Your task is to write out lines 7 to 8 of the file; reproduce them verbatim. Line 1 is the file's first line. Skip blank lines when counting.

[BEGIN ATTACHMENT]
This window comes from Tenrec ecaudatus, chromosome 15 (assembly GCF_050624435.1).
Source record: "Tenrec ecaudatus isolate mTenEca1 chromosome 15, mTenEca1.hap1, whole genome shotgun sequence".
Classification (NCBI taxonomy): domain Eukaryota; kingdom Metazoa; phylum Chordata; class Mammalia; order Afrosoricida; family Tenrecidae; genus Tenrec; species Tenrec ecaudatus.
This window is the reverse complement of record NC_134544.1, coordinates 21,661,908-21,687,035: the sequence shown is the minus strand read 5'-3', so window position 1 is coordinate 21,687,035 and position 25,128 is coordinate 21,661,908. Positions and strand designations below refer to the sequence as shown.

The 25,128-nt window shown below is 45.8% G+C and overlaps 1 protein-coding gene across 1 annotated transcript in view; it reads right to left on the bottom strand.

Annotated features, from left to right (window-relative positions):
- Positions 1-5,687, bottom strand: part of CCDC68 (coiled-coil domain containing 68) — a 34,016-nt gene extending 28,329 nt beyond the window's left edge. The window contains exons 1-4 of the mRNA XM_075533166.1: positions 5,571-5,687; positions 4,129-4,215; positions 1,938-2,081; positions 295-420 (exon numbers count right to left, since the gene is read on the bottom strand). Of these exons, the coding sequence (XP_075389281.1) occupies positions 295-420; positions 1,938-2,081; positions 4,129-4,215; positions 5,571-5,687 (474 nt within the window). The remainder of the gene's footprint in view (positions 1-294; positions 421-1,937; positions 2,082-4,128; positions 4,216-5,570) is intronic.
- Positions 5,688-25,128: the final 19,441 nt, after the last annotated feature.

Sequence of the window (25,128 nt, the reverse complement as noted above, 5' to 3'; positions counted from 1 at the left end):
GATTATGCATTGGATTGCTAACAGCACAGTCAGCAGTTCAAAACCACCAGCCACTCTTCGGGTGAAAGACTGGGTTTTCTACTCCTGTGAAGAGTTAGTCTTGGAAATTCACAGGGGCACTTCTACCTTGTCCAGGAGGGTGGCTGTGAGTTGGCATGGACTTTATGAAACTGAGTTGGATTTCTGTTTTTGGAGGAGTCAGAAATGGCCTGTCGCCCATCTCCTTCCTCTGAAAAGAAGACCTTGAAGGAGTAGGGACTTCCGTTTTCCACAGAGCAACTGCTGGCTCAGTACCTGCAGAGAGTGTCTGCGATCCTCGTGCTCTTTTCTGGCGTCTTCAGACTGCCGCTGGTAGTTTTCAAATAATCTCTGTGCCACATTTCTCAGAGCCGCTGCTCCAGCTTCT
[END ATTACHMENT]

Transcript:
- Positions 1-5,687, bottom strand: part of CCDC68 (coiled-coil domain containing 68) — a 34,016-nt gene extending 28,329 nt beyond the window's left edge. The window contains exons 1-4 of the mRNA XM_075533166.1: positions 5,571-5,687; positions 4,129-4,215; positions 1,938-2,081; positions 295-420 (exon numbers count right to left, since the gene is read on the bottom strand). Of these exons, the coding sequence (XP_075389281.1) occupies positions 295-420; positions 1,938-2,081; positions 4,129-4,215; positions 5,571-5,687 (474 nt within the window). The remainder of the gene's footprint in view (positions 1-294; positions 421-1,937; positions 2,082-4,128; positions 4,216-5,570) is intronic.
- Positions 5,688-25,128: the final 19,441 nt, after the last annotated feature.